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By Missy England
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*This is Part 2 of a three-part series. Check out Part 1: Planning, to dive into estimating, risk assessment, and more.
Construction project planners know the details of the schedule inside and out. They can look at a Gantt chart and easily see the relationship between tasks, the durations assigned and the resources committed. They can also readily recognize the critical paths and see exactly how things are running and if they are running behind schedule. Unfortunately, few others in the construction process are interested in the symbols and graphs planners rely on. This is why, as soon as the schedule is designed, astute planners practice the art of talking and writing in terms tailored to their audiences.
In “Choosing Project Success,”J.F. McCarthy emphasizes the communication challenges planners face when he writes, “Many people do not like to plan; they prefer to operate and react, and many people cannot understand interrelations between activities. Furthermore, most people are incapable of using the graphs, mathematical symbols and tables that are part of scheduling.” This means the planners become some of the only people in their trade who understand these resources, making them futile to everyone else involved in the build. McCarthy’s advice for those who develop the schedule is to translate their contributions in layman’s terms and numbers.
Circulating a Gantt chart to work crews to illustrate their tasks, along with their respective resources and time constraints communicates very little to them. However, the same chart, shared with the subcontractor planners, will not only be understood, but expected, as they speak the same “language” of planning and scheduling. Work crews need straightforward communications without ambiguity. For example: Install the electrical outlet boxes with the necessary wiring between June 10th and 20th. If you include an illustration for further clarification, McCarthy advises providing a simple bar chart without distracting critical path annotations.
Project meetings focusing on communicating aspects of the schedule are crucial. In part because you want to make sure the schedule is realistic for all those doing the work, but also to get buy-in from all stakeholders. Gather detailed estimates from subcontractors and others involved when creating the schedule and find out if there are limitations that have arisen that were possibly overlooked.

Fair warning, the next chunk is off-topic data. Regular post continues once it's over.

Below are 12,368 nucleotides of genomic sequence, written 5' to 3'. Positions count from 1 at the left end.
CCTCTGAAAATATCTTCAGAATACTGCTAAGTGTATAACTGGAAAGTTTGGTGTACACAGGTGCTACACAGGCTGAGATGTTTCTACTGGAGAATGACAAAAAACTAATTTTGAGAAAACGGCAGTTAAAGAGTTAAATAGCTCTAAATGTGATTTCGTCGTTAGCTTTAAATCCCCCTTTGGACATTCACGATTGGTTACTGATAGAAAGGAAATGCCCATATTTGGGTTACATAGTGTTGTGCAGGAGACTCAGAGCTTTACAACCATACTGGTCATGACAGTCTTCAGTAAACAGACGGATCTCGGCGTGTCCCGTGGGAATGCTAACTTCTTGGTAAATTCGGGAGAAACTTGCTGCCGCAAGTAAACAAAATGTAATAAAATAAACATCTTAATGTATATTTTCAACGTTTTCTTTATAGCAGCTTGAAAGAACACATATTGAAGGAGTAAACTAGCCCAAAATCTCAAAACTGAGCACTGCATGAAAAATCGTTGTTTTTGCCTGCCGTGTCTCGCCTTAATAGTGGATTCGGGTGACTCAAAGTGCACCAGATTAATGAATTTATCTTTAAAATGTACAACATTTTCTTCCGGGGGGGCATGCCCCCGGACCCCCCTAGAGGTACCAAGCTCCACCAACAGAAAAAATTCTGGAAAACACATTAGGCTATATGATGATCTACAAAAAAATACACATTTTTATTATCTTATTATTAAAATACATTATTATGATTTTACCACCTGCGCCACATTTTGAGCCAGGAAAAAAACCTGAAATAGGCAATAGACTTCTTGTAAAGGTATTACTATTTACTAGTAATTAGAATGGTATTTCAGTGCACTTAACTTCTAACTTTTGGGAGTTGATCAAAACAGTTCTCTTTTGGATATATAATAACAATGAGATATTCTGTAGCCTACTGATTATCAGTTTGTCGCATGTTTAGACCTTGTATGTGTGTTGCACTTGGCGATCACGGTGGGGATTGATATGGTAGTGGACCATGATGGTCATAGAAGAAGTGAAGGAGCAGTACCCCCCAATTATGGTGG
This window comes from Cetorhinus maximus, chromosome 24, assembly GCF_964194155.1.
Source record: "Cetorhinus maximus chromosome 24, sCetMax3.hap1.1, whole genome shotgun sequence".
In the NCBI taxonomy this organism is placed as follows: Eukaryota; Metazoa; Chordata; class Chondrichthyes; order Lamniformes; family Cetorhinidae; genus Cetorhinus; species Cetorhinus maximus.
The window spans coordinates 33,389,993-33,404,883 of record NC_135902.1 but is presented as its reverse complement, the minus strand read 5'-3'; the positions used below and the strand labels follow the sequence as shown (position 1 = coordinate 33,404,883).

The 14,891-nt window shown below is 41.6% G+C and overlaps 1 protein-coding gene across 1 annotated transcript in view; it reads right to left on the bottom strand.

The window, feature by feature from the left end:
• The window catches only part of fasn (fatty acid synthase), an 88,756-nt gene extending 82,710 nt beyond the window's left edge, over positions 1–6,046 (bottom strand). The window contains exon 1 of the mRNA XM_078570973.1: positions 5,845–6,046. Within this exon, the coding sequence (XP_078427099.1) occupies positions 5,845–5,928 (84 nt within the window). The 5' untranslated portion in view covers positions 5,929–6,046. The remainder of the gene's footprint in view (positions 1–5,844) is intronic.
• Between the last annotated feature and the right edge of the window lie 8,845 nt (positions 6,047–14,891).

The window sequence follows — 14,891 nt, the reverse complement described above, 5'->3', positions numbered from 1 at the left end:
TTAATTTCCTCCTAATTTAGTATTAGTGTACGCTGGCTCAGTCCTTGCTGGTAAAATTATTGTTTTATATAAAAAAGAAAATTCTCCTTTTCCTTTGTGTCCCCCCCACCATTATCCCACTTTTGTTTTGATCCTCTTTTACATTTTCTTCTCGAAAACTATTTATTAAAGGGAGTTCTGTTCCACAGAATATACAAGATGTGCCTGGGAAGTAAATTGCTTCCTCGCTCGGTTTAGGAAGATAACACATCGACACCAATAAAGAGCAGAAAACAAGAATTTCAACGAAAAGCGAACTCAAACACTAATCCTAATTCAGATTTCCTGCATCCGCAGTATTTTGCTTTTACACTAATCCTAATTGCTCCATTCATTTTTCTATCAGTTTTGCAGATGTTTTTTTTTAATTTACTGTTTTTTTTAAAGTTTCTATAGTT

Schedule meetings with your teams to keep everyone on the same page. However, try to avoid scheduling them when other forms of communication will suffice. Meetings are successful when:
It’s become more important to have a firm handle on managing communications, especially with all the document storage options now available. Project management solutions such as Procore include document management functions that greatly simplify the organization of all project documentation. From submittals and change orders to RFIs and punch lists, the right document management solution makes sure actionable items are acted upon, that notifications occur on time and that people have the right information when they need it.
Managing verbal communications related to the schedule is a bit more challenging since discussions often happen spontaneously, and even when planned, there are technical and legal limitations related to recording them. Even if recording is an option, there are challenges of storing, sorting, searching and archiving audio files to ensure they are quick and easy to locate. It often falls on the participants to create their own verbal or written record of the conversations, within a reasonable amount of time. But many don’t document their interactions and tend to rely solely on their memory to direct their responsibilities. If the communication between the two was effective, meaning both parties clearly understood what the other said and meant, it’s likely both parties will make the appropriate and agreed-upon decisions. But if the communication was muddled, or both parties left with a different understanding, the decisions most likely won’t be aligned.